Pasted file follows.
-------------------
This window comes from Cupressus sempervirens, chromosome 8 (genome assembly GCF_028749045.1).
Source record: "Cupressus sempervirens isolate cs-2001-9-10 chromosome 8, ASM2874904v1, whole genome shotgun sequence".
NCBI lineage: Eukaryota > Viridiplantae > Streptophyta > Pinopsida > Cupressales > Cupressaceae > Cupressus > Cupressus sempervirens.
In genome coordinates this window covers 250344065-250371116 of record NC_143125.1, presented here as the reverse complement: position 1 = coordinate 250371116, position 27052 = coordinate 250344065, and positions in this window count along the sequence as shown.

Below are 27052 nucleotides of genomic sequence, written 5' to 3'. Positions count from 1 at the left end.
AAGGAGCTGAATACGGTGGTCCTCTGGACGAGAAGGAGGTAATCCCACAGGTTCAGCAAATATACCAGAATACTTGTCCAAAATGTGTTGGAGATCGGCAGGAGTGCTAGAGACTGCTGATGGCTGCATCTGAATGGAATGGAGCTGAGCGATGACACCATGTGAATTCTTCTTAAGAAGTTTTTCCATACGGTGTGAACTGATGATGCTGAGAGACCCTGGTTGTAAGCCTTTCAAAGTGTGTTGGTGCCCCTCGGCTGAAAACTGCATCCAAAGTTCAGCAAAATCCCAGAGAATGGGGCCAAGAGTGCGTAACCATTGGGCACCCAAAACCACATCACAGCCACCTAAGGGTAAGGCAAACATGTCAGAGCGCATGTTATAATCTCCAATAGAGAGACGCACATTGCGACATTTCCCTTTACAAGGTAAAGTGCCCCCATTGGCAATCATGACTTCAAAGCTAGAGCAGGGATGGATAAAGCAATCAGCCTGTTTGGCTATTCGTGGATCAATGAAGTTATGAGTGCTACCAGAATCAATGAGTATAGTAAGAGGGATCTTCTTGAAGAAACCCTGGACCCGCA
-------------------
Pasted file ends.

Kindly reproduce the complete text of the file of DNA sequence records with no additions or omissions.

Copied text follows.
This window comes from Cupressus sempervirens, chromosome 8 (genome assembly GCF_028749045.1).
Source record: "Cupressus sempervirens isolate cs-2001-9-10 chromosome 8, ASM2874904v1, whole genome shotgun sequence".
NCBI lineage: Eukaryota > Viridiplantae > Streptophyta > Pinopsida > Cupressales > Cupressaceae > Cupressus > Cupressus sempervirens.
In genome coordinates this window covers 250344065-250371116 of record NC_143125.1, presented here as the reverse complement: position 1 = coordinate 250371116, position 27052 = coordinate 250344065, and positions in this window count along the sequence as shown.

Below are 27052 nucleotides of genomic sequence, written 5' to 3'. Positions count from 1 at the left end.
AAGGAGCTGAATACGGTGGTCCTCTGGACGAGAAGGAGGTAATCCCACAGGTTCAGCAAATATACCAGAATACTTGTCCAAAATGTGTTGGAGATCGGCAGGAGTGCTAGAGACTGCTGATGGCTGCATCTGAATGGAATGGAGCTGAGCGATGACACCATGTGAATTCTTCTTAAGAAGTTTTTCCATACGGTGTGAACTGATGATGCTGAGAGACCCTGGTTGTAAGCCTTTCAAAGTGTGTTGGTGCCCCTCGGCTGAAAACTGCATCCAAAGTTCAGCAAAATCCCAGAGAATGGGGCCAAGAGTGCGTAACCATTGGGCACCCAAAACCACATCACAGCCACCTAAGGGTAAGGCAAACATGTCAGAGCGCATGTTATAATCTCCAATAGAGAGACGCACATTGCGACATTTCCCTTTACAAGGTAAAGTGCCCCCATTGGCAATCATGACTTCAAAGCTAGAGCAGGGATGGATAAAGCAATCAGCCTGTTTGGCTATTCGTGGATCAATGAAGTTATGAGTGCTACCAGAATCAATGAGTATAGTAAGAGGGATCTTCTTGAAGAAACCCTGGACCCGCA